Deadliest 15 Floods In History Occurred With CO2 Below 350 PPM

Obama says that floods are getting worse due to global warming, but as is always the case, he has absolutely no clue what he is talking about. A storm surge in the year 1530 killed more than 1,000 times as many people as Sandy’s storm surge.


List of deadliest floods – Wikipedia, the free encyclopedia

About stevengoddard

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9 Responses to Deadliest 15 Floods In History Occurred With CO2 Below 350 PPM

  1. The St. Mary Magdalene’s flood (1342) at number 28 must have been very severe when you read about it.
    Just look up the cities how widespread this flood was. The other remarkable thing is that the flood was also very high and not beaten since.

  2. bobmaginnis says:

    Uh, do you suppose dikes built since the 1530 storm have something to do with less flooding? And what about the thousands of dams built in the last century?

    • I used to live in Bristol, and don’t remember seeing any dikes there.

      On 30 January 1607 the Bristol Channel floods resulted in the drowning of an estimated 2,000 or more people, with houses and villages swept away, an estimated 200 square miles (518 km2) of farmland inundated and livestock destroyed,wrecking the local economy along the coasts of the Bristol Channel and Severn Estuary, in what was then the Kingdom of England.,_1607

      • wilbert robichaud says:

        If they can invent a scenario that CO2 can cause Global warming … they will invent dikes where there are none. The first casualty of a lie is the truth.

  3. bobmaginnis says:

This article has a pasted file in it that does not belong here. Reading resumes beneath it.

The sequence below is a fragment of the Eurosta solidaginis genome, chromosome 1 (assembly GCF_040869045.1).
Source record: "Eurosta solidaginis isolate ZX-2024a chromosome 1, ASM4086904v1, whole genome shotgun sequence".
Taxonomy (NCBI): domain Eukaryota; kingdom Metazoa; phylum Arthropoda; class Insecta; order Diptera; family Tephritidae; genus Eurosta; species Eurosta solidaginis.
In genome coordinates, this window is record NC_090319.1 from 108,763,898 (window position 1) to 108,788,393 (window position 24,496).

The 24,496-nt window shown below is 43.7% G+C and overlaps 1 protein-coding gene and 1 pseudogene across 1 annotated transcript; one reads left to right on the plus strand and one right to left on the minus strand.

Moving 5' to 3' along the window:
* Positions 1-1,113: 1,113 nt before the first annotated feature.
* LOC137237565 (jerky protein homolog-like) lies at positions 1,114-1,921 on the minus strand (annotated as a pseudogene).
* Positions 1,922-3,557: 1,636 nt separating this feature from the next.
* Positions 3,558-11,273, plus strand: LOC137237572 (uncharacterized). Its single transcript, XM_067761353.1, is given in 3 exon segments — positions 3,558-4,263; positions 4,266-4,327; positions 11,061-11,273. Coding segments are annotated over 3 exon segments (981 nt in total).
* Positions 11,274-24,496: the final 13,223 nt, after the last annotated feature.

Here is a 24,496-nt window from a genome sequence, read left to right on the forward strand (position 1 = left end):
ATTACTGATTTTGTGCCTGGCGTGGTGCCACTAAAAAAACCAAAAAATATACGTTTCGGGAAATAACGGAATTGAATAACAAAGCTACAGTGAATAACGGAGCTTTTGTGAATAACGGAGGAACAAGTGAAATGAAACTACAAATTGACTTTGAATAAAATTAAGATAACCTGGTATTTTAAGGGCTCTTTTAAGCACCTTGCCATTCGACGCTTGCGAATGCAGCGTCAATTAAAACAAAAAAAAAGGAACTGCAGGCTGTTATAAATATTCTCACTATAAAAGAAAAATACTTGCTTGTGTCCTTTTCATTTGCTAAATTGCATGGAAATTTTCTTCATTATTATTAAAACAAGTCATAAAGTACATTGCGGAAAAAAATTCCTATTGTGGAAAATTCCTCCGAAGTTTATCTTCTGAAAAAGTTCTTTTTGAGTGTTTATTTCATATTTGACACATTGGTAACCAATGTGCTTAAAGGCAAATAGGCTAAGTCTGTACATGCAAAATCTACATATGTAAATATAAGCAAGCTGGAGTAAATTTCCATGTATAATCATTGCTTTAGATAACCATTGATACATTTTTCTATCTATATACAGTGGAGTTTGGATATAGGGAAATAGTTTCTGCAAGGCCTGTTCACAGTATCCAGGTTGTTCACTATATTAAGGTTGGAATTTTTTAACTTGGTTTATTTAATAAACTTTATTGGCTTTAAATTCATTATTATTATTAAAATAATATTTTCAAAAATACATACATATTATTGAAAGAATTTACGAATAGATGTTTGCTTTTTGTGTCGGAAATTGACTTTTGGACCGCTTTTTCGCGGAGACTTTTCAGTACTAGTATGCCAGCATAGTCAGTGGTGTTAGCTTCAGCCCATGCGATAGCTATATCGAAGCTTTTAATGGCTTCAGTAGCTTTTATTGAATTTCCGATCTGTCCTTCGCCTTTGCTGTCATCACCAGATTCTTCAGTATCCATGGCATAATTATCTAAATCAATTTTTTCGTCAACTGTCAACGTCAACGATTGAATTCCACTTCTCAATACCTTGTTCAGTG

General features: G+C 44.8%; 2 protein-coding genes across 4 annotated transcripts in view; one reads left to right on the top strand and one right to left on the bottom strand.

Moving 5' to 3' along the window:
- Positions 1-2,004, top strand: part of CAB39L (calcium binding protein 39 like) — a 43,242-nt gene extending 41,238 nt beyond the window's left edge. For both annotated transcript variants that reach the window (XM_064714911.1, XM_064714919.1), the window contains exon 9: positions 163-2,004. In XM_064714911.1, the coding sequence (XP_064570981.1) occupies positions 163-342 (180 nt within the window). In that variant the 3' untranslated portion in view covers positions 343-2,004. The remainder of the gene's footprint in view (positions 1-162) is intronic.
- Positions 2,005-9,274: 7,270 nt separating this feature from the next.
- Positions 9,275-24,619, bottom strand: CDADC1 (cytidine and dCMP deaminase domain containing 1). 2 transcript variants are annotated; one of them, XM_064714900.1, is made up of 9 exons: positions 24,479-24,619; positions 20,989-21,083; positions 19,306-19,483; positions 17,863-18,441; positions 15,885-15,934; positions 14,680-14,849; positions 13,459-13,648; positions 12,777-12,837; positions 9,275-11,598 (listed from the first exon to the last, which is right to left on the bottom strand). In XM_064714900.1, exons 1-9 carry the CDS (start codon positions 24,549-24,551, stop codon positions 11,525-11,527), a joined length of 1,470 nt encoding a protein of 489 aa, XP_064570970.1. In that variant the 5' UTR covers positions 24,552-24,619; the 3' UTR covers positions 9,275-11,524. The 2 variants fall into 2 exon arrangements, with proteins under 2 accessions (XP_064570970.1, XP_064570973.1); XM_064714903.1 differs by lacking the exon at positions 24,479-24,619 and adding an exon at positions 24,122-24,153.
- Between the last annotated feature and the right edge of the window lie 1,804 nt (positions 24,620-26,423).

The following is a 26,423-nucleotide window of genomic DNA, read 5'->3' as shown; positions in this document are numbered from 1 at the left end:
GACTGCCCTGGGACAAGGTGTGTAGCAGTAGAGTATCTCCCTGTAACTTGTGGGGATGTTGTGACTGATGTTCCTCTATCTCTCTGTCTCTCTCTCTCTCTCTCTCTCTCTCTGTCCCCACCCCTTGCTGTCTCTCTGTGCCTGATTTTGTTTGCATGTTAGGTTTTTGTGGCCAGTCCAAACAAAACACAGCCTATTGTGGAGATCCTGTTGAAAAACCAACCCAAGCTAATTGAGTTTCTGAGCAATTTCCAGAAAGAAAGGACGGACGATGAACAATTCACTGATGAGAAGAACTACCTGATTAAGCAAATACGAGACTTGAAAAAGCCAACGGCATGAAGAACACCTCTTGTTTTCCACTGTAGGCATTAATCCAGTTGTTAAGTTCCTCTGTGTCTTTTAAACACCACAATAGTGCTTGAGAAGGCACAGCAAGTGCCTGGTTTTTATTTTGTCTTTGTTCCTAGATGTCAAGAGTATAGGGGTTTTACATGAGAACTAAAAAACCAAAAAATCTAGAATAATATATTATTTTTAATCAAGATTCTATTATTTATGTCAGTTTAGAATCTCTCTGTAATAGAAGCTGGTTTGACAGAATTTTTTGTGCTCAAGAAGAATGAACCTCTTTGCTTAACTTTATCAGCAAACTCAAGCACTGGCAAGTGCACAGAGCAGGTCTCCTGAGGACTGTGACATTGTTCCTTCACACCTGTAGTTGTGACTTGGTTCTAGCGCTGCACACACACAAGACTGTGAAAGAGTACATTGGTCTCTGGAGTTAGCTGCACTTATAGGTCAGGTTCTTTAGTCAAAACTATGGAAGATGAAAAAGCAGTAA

Do you know the difference between tsunamis and big winter storms? Wasn’t about climate.
    “…Written evidence from the time describes events that were similar to those that unfolded in the 2004 Indian Ocean earthquake and tsunami, including the sea receding before the wave arrived, a wave of water that rushed in faster than men could run, sparks coming off the top of the wave, and a crowd of people who stood and watched the wave coming towards them until it was too late to run. Some of the most detailed accounts also state that it had been a sunny morning.[8]…”

    • There are no subduction zones anywhere near the west coast of the UK. Not likely it was a Tsunami. More likely a storm surge which got amplified in the Bristol Channel, which has some of the highest tides in the world.

  4. bobmaginnis says:

    Doesn’t sound like a big storm, on a Sunny day, but I found this which doesn’t apply to AGW,
    and this about tsunamis in the Atlantic, and yes, I know that Bristol is on the other side “…The east coast of Scotland was struck by a 70 feet (21 m) high tsunami around 6100 BC, during the Mesolithic period. The wave was caused by the massive underwater Storegga slide off Norway, which occurred then….”
    Lots of action in Iceland.

    • There is nothing facing Bristol which could produce a tsunami. It is protected by Ireland, Wales and Cornwall. It most likely was a storm surge, possibly from a storm which passed a few tens of miles away.

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